Tom and I've been married for 9.5 years, a couple for 11.5 years, and friends for 14 years. Tom introduced me to his family just two months after he and I met (on the very first day of his freshman year of college), so essentially I've known Tom's family for as long as I've known Tom.
Throughout those 14 years - and for many years prior - Tom's parents lived in a lovely home in Nebraska. I estimate that I visited them in that house at least 25 times, and during these visits we made wonderful memories, especially after Will and Hallie were born:
|Taking a "dad nap" on the family room couch.|
|Gathering together for a wedding celebration.|
|Playing with Grandma.|
|Watching Animal Planet with Grandpa.|
|Bath time with Simon and Norah in the "swimming pool".|
|Developing a love for technology (and drooling).|
|Taking family photos in the only configuration agreeable to Will.|
|Just two buddies in their matching shirts|
|Learning to drive "the bus".|
|Sword fighting on the driveway.|
|Tasting rice cereal for the first time.|
She clearly loved it.
|Another "dad nap" on the family room couch.|
|Christmas Eve photos by the fireplace.|
|Christmas morning by the tree.|
Last year my inlaws decided it was time for a change. They sold their house and moved to a temporary location while they built a new house in a new neighborhood. The home where Tom had lived since the 7th grade, where I'd met and come to know and love Tom's family, and where we brought our children so they could develop relationships with their grandparents, aunts, and uncles was no longer in the family.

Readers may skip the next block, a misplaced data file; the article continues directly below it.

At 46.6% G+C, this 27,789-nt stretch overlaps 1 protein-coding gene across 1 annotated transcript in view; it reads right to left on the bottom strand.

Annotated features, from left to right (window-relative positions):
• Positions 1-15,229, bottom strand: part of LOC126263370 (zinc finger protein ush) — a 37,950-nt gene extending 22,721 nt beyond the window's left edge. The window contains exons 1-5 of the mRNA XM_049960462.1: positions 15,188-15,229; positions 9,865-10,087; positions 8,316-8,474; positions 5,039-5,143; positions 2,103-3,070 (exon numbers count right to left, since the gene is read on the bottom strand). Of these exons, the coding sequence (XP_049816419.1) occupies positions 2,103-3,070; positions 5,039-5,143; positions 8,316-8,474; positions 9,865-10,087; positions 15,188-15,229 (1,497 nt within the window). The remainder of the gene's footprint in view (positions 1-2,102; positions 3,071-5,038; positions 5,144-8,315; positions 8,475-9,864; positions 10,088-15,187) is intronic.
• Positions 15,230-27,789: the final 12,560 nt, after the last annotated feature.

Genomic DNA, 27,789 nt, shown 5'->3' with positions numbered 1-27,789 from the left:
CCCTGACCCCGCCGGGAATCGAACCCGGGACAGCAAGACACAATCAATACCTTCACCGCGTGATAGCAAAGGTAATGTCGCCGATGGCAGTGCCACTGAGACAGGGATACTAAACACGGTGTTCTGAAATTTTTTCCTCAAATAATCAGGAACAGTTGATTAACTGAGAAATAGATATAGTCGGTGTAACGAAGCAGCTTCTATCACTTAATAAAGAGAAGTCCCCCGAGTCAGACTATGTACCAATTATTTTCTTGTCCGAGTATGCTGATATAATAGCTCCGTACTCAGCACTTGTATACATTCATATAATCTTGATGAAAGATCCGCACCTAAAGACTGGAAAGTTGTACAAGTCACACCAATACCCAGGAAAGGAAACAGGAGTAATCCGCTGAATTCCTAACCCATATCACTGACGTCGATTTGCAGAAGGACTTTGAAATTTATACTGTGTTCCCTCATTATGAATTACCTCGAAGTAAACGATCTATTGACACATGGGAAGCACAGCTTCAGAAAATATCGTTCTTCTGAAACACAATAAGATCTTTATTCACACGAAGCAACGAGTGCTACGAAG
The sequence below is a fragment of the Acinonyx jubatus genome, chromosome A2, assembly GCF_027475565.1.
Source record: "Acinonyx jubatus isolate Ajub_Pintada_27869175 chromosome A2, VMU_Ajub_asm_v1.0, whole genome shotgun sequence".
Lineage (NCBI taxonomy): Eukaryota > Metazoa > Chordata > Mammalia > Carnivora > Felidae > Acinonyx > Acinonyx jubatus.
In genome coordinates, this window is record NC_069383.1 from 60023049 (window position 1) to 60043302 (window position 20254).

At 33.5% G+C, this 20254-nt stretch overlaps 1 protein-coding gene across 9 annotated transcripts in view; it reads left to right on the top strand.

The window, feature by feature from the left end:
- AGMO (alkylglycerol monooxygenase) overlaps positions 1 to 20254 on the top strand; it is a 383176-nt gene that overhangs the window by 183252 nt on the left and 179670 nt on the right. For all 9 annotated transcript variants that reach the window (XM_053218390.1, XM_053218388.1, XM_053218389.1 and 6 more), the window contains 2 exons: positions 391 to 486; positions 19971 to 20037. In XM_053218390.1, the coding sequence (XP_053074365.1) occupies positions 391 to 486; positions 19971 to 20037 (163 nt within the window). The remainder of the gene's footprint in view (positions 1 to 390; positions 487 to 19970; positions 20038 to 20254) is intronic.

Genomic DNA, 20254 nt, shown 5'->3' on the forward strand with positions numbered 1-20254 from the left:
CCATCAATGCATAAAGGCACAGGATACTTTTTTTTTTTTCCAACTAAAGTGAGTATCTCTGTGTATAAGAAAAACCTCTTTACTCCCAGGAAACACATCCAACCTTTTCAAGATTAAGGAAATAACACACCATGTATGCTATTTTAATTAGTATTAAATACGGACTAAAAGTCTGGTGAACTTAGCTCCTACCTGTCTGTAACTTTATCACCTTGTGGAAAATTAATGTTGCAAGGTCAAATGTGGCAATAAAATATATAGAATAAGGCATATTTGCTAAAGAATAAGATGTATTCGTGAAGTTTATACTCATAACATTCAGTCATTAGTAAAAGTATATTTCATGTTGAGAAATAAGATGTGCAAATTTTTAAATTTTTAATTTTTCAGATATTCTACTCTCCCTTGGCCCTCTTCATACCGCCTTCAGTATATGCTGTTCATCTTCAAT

While planning this trip to Nebraska I worried - admittedly somewhat selfishly - about how it would feel to visit my in-laws in their new house. I'm moderately sentimental and dislike change, especially change accompanied by an adjustment period (like moving), and as a result I just couldn't wrap my head around a family gathering anywhere except their
home. I also worried about how the kids would adjust because, well, because I'm just a worrywart.
As is almost always the case, I needn't have worried. As we toured the new house, it felt more and more like home with each room we saw. The living room furniture was new, but sinking down into the familiar family room furniture brought back memories of watching episodes of Real Housewives of Orange County with my sis-in-law and playing the you-must-talk-in-an-accent version (which we invented) of Catch Phrase with Tom and his siblings. I spent 15 minutes searching for a cookie sheet in the new kitchen cabinets, but when I opened the refrigerator I somehow knew where my mother-in-law kept the Greek yogurt and the jar of pepper jelly. The sound of my children's bare feet echoed strangely as they raced across the new wood floors, but their laughter, accompanied by my father-in-law's banjo, filled the rooms with sweet, sweet music just like in visits past.
This move, though not mine, was a reminder that "home" is not a building. Home is not where your furniture sits or your belongings are stored or your artwork and framed photos hang on the walls. It's not necessarily just the familiar. It's not necessarily even where the memories were made.
It's where the people are. It's where the people make music and share laughter and give love. So as long as you hang on to the people, you can always go home.
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